I remember the hesitation I felt when I landed in Rio and started to sample Brazilian food. I love everything about Brazil, the effervescent spirit of the people, the music, the traditions. So I had thought it would be a given that I would also love the cuisine, typically served in heaping portions with an assortment of sauces and toppings like farofa, or toasted manioc flour, all of which were unfamiliar to me. Food was everywhere in Rio: the air was filled with the salty and spicy aromas of street vendors selling pao de queijo (cheese bread balls made with cassava flour), coxinha (chicken croquettes), and aipim frito (fried cassava chips).
But when I sat down for my first meal, I was dismayed to discover just how many of Brazil’s popular dishes feature meat. First, there was the national dish, feijoada. This hearty black bean stew includes not only sausage, but practically every piece of the pig except the oink. Then there was picadiho, which directly translates as meat stew. There were also various filets, skewered and barbecued meats served in eye-popping quantities. Brazilians, like most South Americans, love their meat. I, unfortunately, do not. I have not eaten meat (or even been tempted to) in over 20 years. I’m not vegan or even vegetarian; I eat fish and poultry, just not red meat. So I was a little afraid of how limited my culinary options would be during my stay. I liked the codfish cakes called bolinho de bacalau and coxinhas, but these are appetizers and snacks. I suppose I could have ordered grilled chicken, although I didn’t see it on any menu, and ordering off-menu felt like the wrong move. Besides, who wants to eat grilled chicken in cidade maravihosa? I wanted a dish that showcased the flavors of Brazilian culture. So what was I going to eat for the next two weeks?
After passing up dozens of meat-studded dishes in Rio, I had resigned myself to nibbling on (excellent) street and bar snacks like pastels, savory pastries stuffed with chicken, cheese, beef, or cod. Since it was winter, I couldn’t even try the city’s legendary beach food scene. (Make no mistake, Cariocas are on the beach all year round, but the experience is more subdued.) Then I flew to the northeastern city of Salvador da Bahia.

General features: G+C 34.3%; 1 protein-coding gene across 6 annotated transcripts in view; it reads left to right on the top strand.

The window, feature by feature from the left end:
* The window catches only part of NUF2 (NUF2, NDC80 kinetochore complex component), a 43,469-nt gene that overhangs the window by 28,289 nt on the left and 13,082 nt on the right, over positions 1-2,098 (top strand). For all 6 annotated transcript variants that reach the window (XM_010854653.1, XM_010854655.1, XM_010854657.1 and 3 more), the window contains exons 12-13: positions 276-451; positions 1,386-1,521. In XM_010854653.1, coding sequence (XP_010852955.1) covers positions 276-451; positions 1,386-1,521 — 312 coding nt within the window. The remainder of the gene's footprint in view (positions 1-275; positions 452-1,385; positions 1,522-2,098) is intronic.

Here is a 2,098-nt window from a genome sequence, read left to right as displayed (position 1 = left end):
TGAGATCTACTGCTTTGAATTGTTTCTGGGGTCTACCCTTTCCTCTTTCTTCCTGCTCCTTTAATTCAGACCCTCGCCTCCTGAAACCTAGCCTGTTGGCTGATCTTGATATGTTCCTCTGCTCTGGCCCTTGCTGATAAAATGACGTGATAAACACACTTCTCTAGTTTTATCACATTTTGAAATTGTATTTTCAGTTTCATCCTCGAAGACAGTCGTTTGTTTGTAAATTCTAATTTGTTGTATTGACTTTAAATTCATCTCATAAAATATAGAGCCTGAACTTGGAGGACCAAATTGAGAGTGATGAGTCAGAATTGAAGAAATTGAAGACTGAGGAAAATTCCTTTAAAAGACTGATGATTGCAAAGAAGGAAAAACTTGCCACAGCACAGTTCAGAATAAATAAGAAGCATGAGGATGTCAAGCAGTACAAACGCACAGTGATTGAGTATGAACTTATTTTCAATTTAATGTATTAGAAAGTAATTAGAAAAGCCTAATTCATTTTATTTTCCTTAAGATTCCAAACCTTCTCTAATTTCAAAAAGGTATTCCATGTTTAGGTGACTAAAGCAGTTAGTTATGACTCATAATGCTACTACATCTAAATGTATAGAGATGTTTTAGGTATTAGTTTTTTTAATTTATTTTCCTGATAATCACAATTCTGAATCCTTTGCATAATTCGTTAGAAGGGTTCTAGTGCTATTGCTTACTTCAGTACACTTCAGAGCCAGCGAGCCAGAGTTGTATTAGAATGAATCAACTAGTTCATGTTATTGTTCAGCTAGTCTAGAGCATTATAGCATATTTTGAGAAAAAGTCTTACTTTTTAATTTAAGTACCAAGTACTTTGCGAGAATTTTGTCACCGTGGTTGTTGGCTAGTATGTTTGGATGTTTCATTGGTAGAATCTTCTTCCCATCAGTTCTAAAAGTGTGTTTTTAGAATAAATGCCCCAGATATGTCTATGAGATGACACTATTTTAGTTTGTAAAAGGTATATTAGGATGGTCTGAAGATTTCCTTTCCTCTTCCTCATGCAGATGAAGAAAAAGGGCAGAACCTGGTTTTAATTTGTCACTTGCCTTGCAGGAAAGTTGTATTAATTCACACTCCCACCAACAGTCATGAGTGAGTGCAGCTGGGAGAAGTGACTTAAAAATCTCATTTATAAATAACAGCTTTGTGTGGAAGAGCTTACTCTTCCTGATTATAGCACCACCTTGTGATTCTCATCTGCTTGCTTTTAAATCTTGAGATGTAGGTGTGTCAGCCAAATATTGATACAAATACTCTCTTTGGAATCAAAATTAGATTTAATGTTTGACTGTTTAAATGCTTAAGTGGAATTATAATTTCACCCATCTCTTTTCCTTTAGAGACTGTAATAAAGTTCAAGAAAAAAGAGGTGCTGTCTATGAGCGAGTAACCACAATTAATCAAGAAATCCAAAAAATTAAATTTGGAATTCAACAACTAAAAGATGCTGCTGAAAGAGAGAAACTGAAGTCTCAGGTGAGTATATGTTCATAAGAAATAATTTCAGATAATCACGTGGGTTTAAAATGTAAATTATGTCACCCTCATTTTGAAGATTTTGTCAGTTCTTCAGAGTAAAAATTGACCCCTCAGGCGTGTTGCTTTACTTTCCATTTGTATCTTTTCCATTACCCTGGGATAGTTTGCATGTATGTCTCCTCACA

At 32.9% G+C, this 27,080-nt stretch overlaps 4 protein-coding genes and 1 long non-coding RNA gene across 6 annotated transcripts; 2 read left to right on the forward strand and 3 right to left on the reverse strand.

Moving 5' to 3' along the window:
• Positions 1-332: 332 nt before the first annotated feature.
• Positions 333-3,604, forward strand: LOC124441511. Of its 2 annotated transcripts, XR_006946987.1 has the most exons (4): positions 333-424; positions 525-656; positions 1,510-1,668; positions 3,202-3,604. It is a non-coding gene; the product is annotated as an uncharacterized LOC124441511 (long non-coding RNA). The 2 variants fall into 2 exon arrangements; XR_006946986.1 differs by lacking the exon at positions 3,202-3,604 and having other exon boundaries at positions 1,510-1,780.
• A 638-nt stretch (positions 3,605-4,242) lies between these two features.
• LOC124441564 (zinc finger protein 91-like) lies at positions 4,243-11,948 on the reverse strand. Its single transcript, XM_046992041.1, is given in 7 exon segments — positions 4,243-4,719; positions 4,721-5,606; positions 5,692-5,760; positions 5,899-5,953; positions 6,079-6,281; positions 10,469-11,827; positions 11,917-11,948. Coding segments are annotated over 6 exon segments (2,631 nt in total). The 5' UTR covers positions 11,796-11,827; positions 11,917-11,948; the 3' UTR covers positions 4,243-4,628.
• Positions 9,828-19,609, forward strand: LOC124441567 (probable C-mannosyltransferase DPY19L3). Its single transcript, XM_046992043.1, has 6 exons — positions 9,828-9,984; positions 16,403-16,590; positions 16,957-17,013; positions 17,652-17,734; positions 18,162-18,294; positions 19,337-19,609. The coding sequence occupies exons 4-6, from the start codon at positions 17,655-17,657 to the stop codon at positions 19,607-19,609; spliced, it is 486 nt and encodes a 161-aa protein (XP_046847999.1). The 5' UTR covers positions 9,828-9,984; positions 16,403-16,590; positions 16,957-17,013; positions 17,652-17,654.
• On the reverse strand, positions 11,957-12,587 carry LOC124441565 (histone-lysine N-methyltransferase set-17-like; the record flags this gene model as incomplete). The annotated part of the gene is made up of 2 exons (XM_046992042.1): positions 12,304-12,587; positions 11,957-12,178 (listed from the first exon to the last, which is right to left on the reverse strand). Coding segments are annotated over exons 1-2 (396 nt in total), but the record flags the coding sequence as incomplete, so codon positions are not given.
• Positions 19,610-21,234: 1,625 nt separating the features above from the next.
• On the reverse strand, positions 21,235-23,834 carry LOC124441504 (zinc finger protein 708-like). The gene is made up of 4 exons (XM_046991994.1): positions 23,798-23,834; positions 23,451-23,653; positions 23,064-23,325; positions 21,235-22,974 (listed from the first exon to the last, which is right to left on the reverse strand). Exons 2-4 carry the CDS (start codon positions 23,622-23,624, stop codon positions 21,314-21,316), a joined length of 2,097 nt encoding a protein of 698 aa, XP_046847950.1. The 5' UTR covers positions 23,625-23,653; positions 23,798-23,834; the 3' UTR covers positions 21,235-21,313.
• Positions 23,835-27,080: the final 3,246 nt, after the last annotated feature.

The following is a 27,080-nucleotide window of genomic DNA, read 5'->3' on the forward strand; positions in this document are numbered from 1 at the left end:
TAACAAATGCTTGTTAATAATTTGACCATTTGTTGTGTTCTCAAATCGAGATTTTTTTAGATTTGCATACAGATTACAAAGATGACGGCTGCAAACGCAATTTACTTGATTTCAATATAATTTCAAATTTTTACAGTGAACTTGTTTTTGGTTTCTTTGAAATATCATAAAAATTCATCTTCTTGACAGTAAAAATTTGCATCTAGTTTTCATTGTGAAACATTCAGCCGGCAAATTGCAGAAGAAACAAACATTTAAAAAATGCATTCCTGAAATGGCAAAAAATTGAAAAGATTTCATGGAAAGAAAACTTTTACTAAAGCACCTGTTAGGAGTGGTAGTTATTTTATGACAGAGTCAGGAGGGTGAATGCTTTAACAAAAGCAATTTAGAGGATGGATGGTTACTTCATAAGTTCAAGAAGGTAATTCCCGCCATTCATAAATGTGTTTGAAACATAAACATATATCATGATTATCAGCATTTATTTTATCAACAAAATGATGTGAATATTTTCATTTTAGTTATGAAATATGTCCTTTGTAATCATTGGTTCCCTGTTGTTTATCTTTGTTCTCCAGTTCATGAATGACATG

The state of Bahia cradles the shores of the Atlantic ocean and unfolds with candy-colored colonial architecture. Bahia is considered the heart of Brazil: when you think of the nation’s culture—the music and dance of samba, the dance/martial arts form capoeira, the syncretic religion of Candomblé—this is where you’ll find it. Bahian food sits at the top of this pile of cultural riches. In the cobblestone streets of Salvador, the capital city, Baianas, women decked in traditional flowing white dresses and headwraps, serve up acarajé, a black-eyed pea fritter fried in dende (palm oil). The dish is so significant that it has been declared an intangible national treasure.
It was while I was munching acarajé (which is usually topped with an okra stew called caruru and vatapa, a dried shrimp and cashew mixture) that a smiling Baiana advised me to try moqueca. When I asked her what it was, she explained it was an important Bahian dish flavored with coconut. I love anything with coconut, so I headed to the nearest restaurant to try it. Luckily, the beachfront restaurant I chose, Restaurant Yemanjá, specializes in moqueca. Although the basic ingredients for the fish stew are white fish, coconut milk, tomatoes, bell peppers, and the all-important dende oil, Yemanjá featured a dozen variants: octopus, soft shell crab, oyster, even stingray.
According to Georgina Pereira, Brazilian chef and owner of Chicago’s Sinhá Brazilian restaurant, moqueca ingredients can be adjusted according to preference. “Usually it’s made with fish and sometimes shrimp, but you can use other shellfish or even make it vegetarian,” she says. The base, however, remains the same: “I always use coconut milk, tomatoes, green peppers, garlic, and dende oil. There is no Bahian food without dende oil.”
Moqueca represents Brazil’s mix of African, indigenous, and Portuguese cultures. Dating back 400 years, the name moqueca is derived from the Tupi name, moquem, which refers to fish or vegetables wrapped in leaves and roasted over a fire. The dish evolved into one that was cooked in a clay pot when enslaved Africans added dende oil and coconut milk to the Portuguese colonialist’s fishing tradition.
When the bowl of moqueca was set in front of me, the scent of coconut and spices floated up from the white stew tinged with yellow from the oil. The creamy texture was soothing, the flavors rich and earthy, finishing with the bright tomatoes. I feasted on moqueca throughout the rest of my stay in Brazil. This simple stew is all the flavors of the country in one bowl—well, except pork. I had discovered the Brazilian dish for me, and I scooped it up over rice and ate every morsel.